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ChuckBarnett
04-03-2017, 09:22 AM
I have had this chunk of wood for some time. Think I got it out of a scrap bin at Woodcraft in Seattle. I think it is ebony. ??
990579905699058

From what I can gather ebony is a good choice dor a bridge. I also see that uke bridges dont utilize pins and holes.

I welcome any help. :-)

saltytri
04-03-2017, 09:42 AM
Yes, ebony is a very good choice for a bridge. Make sure that the grain is pretty much vertical. There are various theories about the importance of a particular angle of grain in a bridge. You can google it for interesting reading but if you make sure that the grain is close to vertical you ought to be OK. Good luck with your project!

Allen
04-03-2017, 10:40 AM
I have had this chunk of wood for some time. Think I got it out of a scrap bin at Woodcraft in Seattle. I think it is ebony. ??
990579905699058

From what I can gather ebony is a good choice dor a bridge. I also see that uke bridges dont utilize pins and holes.

I welcome any help. :-)

Uke bridges come in every sort of size and shape that you could imagine, as well as every method of string attachment. Mine use pins or string through. I really don't like the tied off ones as on classical style guitars and gave up using them years ago.

sequoia
04-03-2017, 05:40 PM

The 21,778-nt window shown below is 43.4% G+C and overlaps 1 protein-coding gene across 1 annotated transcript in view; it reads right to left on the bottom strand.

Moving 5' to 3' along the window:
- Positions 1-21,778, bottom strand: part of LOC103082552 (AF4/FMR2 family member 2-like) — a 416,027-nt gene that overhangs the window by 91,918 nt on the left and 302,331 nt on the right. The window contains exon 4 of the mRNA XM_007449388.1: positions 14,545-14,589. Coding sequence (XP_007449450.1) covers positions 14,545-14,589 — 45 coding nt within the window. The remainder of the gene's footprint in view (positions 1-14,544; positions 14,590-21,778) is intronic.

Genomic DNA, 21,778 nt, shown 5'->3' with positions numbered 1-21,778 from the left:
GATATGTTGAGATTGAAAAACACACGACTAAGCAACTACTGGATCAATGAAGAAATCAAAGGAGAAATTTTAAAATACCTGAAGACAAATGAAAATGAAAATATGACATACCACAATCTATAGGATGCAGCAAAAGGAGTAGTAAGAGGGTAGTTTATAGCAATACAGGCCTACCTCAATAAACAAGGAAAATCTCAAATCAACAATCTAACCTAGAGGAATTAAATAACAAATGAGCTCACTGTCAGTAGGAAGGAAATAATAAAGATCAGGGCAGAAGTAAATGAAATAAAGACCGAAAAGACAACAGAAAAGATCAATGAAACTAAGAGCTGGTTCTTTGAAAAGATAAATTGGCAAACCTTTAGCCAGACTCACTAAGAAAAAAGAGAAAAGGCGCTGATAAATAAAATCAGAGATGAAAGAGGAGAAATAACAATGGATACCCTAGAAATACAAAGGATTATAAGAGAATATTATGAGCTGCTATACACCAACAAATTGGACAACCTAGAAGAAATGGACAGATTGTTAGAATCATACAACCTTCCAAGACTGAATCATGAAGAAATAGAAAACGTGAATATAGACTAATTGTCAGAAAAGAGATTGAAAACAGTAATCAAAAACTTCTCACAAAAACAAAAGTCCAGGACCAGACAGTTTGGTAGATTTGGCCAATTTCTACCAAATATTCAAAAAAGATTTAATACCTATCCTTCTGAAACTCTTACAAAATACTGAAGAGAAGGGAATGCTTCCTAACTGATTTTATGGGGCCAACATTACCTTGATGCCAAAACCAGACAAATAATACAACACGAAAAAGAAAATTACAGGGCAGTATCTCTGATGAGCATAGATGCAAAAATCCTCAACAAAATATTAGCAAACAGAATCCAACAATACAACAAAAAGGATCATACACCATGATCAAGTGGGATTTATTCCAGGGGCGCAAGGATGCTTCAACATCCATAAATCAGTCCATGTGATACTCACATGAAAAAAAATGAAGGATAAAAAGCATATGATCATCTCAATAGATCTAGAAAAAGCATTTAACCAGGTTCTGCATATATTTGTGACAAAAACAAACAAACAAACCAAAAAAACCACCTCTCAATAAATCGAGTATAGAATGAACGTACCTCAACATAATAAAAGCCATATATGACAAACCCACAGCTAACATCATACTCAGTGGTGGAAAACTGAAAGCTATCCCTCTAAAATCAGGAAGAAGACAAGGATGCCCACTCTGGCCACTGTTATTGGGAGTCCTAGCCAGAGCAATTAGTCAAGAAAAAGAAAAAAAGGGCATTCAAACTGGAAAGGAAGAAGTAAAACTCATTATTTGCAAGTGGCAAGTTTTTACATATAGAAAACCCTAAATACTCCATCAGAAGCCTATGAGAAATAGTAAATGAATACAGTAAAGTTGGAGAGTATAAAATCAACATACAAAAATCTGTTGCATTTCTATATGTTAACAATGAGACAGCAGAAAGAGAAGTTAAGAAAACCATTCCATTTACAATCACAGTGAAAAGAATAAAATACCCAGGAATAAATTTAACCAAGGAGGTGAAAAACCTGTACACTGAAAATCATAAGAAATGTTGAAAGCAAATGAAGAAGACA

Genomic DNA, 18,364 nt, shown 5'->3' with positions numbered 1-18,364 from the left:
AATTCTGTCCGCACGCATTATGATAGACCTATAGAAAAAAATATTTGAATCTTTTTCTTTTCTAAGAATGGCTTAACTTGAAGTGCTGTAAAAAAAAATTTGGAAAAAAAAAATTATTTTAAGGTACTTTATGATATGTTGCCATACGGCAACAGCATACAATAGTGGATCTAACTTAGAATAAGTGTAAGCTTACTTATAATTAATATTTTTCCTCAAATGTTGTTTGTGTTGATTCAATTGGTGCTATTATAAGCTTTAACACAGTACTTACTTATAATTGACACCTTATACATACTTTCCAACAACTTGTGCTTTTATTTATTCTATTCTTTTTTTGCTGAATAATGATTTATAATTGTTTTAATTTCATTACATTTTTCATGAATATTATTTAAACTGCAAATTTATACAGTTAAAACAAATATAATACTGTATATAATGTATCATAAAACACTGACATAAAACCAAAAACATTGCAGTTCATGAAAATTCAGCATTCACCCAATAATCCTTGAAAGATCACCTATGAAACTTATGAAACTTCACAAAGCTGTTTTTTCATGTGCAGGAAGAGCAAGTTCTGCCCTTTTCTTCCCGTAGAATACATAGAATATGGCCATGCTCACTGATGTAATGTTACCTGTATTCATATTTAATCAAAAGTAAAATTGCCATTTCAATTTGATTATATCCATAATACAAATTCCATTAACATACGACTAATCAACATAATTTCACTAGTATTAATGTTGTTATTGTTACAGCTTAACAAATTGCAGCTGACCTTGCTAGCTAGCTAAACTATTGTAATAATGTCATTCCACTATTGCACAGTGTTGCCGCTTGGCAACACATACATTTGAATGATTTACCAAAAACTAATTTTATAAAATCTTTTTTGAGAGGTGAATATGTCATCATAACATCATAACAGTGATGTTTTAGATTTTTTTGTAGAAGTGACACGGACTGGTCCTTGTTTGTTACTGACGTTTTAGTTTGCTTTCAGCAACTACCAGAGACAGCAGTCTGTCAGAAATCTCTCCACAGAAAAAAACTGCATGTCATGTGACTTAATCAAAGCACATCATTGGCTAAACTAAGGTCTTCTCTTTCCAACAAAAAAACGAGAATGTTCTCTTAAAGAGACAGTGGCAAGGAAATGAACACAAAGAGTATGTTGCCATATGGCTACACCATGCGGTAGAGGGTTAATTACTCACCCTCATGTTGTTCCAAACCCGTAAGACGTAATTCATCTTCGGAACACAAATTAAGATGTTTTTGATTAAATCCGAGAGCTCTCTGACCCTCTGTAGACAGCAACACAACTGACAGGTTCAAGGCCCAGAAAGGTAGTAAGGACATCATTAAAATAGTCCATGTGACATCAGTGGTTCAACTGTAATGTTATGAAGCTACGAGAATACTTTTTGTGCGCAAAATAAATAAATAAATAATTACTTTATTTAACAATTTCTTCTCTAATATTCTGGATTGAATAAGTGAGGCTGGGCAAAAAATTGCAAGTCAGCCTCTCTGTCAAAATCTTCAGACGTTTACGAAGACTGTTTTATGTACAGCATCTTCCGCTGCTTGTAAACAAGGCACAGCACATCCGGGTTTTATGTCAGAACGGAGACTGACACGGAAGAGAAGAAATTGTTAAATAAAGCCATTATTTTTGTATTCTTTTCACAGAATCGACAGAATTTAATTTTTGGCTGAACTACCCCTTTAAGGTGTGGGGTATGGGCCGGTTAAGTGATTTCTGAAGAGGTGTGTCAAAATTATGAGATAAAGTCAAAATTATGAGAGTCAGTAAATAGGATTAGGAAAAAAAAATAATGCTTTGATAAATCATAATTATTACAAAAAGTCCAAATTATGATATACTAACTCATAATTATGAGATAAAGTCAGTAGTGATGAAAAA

It is notoriously hard to look at a piece of wood of unknown origin and identify it even for experts and I'm no expert. Whatever it is, it sure looks hard and dense from the pictures and would make a wonderful bridge. Just because a piece of wood isn't "ebony" or "rosewood" doesn't mean it isn't good bridge material. Whatever the wood is it should have a pleasant ringing noise when you tap it.... Just as a wild guess it looks to me like that superhard South African black wood stuff (Dalbergia melanoxylon) which is a type of "ebony" not just the type of "ebony" that people think of.

Beau Hannam Ukuleles
04-04-2017, 04:02 AM
This could also be African blackwood, which is actually a rosewood. But regardless, it would make a ncie bridge.

Tenor
04-04-2017, 05:49 AM
I imagine this subject has been discussed before, but just as a reminder/heads-up, one might Google “wood allergies and toxicity,” or something similar, to see potential hazards that are associated with certain woods.

Mutantmoose
04-04-2017, 07:14 AM
I would cut the blank, rough it out, and then wait a couple of weeks. I've made banjo bridges out of solid ebony (great damping effect) and they have ended up twisting a lot. You want to see what your piece does before gluing it on.

ChuckBarnett
04-05-2017, 11:01 AM
Excellent advice! Thank you.

ChuckBarnett
04-05-2017, 11:02 AM
Wise words that I'll pay some attention to. Thanks.

ChuckBarnett
04-05-2017, 11:03 AM
Thank you for that spot. Now i am curious to see how it works.

ChuckBarnett
04-05-2017, 11:05 AM
I appreciate this forum and those who take time with nubes like me! :-)

ChuckBarnett
04-05-2017, 11:09 AM
Uke bridges come in every sort of size and shape that you could imagine, as well as every method of string attachment. Mine use pins or string through. I really don't like the tied off ones as on classical style guitars and gave up using them years ago.
What is it that you dislike about the other style? I may need to a decision as to which way to go here. Thank you.